Earth Day 2018: the war on plastic
The days of plastic pollution are numbered. Indeed the countdown to the end of waste caused by products made from petroleum and other environmentally-damaging substances begins on 22 April, Earth Day.
Earth Day is an annual event that was first organised in 1970 to raise public awareness about environmental issues. Its goal for 2018 is shared by Enel, which is involved in a variety of related activities.
In November last year, the Group endorsed the Circular Economy Alliance’s Manifesto, which is essentially a shared commitment to preserving our natural heritage and speeding up the transition to a circular model.
Plastic, plastic everywhere…
The consequences of plastic pollution go well beyond the 8 million-plus tonnes of waste dumped into the marine environment each year and the almost 5.55 billion pieces of plastic floating in our oceans. Aside from the damage inflicted on maritime ecosystems and coastlines, the ingestion of substances contaminated with polymer-derived microparticles is also playing havoc with human hormones. Our waters, in fact, are where most plastic waste accumulates and circulates in the environment and its toxic effects are passed on to us through fish and agricultural products.
The problem has now reached unsustainable proportions and if we fail to adopt new practices and solutions, our oceans will have more waste than fish in them by 2050. Plastic, for instance, compromised the sustainability mission of skipper Andrea Fantini during the Transat Jacques Vabre ocean race as collisions with several UFOs (“unidentified floating objects”) damaged the rudder of his Class 40 Enel Green Power, which was entirely green energy-powered, thanks to our Group’s role as its innovation partner. This interruption, however, will not prevent Fantini from competing in 2018 and 2019, when he intends to demonstrate that zero emissions sailing is feasible. To coincide with Earth Day on 22 April, the Italian skipper has also been invited to speak about his experience at the Rome Festival of Sciences, which is supported by National Geographic with Enel as main sponsor. The weeklong event includes the “In the footsteps of the glaciers – in search of the past to create a sustainable future” comparative photographic exhibition curated by Fabiano Ventura and supported by Enel Green Power. In the show, photographs taken by the early explorers are hung side by side with contemporary shots, providing visual evidence of the impact of global warming and the importance water plays in protecting the delicate balance of our ecosystems.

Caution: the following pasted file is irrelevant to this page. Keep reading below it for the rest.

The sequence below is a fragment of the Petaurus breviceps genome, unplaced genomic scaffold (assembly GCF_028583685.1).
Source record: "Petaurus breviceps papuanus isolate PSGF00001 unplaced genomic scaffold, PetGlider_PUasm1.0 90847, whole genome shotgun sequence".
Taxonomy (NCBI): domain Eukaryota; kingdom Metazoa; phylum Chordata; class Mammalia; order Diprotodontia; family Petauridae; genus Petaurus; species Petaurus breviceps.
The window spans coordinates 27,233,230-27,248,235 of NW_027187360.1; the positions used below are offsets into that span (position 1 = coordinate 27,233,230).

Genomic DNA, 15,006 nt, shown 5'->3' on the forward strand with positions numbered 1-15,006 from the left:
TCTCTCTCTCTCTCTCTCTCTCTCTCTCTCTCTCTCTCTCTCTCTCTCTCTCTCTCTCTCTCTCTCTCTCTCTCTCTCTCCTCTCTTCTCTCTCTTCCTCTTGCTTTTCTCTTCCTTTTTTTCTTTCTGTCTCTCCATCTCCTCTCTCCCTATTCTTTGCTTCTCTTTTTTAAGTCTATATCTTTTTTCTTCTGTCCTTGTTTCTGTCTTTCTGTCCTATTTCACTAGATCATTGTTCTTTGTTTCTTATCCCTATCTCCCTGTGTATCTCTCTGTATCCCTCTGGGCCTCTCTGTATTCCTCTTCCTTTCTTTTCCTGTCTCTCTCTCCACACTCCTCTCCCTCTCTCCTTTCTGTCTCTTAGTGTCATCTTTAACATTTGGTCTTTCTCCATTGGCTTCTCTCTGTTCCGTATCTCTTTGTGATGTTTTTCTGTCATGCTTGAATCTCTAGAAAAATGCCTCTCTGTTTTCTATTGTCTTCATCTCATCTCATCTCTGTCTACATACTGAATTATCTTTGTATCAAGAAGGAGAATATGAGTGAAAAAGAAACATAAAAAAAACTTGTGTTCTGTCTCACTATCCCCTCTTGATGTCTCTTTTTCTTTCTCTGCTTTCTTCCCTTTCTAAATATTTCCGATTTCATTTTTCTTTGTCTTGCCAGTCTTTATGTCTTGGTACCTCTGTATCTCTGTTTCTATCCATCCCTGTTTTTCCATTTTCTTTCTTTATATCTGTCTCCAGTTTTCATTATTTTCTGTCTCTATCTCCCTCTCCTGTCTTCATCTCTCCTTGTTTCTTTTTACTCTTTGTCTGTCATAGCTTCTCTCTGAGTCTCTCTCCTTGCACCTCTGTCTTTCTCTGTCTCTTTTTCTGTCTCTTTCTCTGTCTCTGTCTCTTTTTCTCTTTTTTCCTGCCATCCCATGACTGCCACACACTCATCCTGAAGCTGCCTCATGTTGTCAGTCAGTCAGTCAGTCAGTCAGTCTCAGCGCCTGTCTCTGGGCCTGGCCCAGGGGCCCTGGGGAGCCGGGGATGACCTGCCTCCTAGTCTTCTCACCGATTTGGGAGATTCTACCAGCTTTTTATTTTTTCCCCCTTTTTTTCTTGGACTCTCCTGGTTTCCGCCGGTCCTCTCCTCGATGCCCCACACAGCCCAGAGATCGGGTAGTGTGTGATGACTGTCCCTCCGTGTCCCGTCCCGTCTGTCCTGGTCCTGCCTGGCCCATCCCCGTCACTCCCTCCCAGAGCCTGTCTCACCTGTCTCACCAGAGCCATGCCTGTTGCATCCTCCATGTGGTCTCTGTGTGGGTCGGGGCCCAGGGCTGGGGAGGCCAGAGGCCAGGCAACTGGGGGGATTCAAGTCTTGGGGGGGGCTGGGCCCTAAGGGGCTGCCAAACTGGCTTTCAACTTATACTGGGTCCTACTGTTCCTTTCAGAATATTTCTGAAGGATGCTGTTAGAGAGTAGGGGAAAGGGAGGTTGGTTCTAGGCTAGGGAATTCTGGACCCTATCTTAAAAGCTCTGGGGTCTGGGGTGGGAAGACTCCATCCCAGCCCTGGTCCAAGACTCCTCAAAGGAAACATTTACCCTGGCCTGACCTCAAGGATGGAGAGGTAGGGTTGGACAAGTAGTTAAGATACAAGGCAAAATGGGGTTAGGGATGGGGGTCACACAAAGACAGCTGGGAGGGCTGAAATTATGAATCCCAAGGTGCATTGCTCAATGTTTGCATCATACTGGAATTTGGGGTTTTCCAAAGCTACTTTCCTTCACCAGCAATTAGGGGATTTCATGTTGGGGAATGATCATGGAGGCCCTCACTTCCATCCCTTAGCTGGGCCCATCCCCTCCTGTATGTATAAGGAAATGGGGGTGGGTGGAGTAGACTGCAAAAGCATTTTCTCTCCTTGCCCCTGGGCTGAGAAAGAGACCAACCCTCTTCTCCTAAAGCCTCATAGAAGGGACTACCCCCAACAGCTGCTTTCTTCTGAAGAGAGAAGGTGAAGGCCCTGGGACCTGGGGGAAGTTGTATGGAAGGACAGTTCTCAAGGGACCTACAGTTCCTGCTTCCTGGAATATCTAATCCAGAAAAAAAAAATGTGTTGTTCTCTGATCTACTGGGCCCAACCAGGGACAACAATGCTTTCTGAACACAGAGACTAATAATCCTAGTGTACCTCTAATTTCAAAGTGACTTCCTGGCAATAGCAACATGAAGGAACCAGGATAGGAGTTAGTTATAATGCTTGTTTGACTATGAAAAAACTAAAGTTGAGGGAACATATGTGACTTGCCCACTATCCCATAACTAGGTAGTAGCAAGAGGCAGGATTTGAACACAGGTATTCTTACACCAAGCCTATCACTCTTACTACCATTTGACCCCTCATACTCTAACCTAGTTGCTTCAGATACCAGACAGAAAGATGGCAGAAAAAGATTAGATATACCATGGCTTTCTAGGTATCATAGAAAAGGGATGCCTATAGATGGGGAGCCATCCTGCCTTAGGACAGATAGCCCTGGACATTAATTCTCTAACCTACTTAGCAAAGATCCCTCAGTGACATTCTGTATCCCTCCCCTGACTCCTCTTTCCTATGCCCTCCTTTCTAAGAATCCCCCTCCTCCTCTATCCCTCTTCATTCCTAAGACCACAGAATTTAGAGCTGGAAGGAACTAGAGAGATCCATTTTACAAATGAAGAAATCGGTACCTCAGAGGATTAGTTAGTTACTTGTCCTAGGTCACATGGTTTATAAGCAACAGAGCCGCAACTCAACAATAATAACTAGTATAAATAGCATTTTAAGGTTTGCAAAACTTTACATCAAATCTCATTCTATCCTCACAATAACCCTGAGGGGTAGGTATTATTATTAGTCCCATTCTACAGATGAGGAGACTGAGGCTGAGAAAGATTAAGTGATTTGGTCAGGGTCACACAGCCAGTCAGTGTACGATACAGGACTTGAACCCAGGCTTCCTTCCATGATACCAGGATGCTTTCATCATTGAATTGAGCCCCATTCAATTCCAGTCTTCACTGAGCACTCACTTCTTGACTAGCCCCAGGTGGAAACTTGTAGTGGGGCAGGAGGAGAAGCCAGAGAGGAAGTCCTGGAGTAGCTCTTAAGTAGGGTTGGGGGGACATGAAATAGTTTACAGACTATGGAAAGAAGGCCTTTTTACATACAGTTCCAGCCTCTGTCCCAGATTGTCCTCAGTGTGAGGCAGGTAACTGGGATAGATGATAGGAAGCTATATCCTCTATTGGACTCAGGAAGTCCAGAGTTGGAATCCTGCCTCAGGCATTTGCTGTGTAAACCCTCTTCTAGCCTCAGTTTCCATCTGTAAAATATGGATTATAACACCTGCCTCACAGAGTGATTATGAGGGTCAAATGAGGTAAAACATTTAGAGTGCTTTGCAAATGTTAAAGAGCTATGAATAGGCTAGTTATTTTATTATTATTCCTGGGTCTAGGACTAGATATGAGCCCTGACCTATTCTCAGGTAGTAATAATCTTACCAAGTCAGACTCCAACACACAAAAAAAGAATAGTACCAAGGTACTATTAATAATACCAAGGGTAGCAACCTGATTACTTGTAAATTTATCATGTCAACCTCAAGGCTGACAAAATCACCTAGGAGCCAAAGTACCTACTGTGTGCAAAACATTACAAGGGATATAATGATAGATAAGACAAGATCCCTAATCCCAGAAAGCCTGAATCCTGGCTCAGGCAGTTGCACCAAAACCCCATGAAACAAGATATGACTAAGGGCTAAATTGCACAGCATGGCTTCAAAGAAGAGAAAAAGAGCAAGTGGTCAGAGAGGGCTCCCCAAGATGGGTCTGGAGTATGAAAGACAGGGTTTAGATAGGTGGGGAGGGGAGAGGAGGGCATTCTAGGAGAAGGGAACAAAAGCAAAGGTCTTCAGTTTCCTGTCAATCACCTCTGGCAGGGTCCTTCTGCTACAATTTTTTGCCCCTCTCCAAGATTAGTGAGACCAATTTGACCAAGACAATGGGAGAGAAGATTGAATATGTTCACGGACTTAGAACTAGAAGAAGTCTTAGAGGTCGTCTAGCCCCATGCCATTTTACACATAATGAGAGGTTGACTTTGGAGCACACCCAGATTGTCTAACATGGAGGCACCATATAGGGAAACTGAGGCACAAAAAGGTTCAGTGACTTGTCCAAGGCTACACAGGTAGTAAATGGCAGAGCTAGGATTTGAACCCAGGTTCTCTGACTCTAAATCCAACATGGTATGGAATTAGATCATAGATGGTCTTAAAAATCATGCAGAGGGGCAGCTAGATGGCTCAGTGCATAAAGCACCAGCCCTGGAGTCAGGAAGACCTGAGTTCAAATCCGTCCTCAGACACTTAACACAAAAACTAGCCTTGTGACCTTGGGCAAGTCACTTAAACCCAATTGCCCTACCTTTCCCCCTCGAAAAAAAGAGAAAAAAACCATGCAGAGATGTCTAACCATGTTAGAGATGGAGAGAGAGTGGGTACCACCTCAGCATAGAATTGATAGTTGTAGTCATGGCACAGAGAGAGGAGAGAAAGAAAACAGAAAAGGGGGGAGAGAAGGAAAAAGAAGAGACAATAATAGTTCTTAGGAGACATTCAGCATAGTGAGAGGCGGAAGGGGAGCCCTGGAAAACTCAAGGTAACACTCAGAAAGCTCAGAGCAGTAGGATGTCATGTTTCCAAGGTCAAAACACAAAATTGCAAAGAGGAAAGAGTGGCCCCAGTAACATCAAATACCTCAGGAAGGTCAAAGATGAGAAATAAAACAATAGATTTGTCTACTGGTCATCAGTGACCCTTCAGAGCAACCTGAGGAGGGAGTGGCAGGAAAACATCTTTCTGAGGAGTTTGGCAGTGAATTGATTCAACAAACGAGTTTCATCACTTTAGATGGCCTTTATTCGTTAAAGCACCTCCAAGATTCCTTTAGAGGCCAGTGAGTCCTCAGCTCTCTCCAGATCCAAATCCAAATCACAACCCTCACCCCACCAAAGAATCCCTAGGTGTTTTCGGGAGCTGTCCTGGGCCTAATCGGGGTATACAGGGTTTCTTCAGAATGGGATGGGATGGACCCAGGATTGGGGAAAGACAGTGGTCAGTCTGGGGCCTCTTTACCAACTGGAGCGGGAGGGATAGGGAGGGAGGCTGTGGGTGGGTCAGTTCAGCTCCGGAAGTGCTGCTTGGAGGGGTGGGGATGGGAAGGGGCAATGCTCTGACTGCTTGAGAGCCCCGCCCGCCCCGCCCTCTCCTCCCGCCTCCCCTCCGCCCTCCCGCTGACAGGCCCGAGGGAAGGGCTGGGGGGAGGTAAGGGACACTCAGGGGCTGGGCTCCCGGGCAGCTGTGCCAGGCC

As Enel’s Head of Sustainability Andrea Valcalda pointed out at the last Sustainable Development Festival, recycling, adopting new high tech solutions and new lifestyles is something neither citizens, institutions nor companies can opt out of because transition to sustainability is something we are all responsible for. Without shared change, the planet’s evolution will increasingly endanger the survival of the human race itself.
"We adopted the 17 Sustainable Development Goals outlined in Agenda 2030 as part of our strategy from the outset, particularly those relating to access to energy, slowing climate change and access to education and equitable economic growth"
Andrea Valcalda, Enel’s Head of Sustainability
Turning plastic into energy
In January, the European Commission adopted the “A European strategy for plastic in a circular economy” document which aims to make 100% of packaging recyclable by 2030 (just 30% of the 25.8 million tonnes of plastic waste produced today is recycled). For quite some time now, Enel has been driving projects in this direction in the nations in which it has a presence.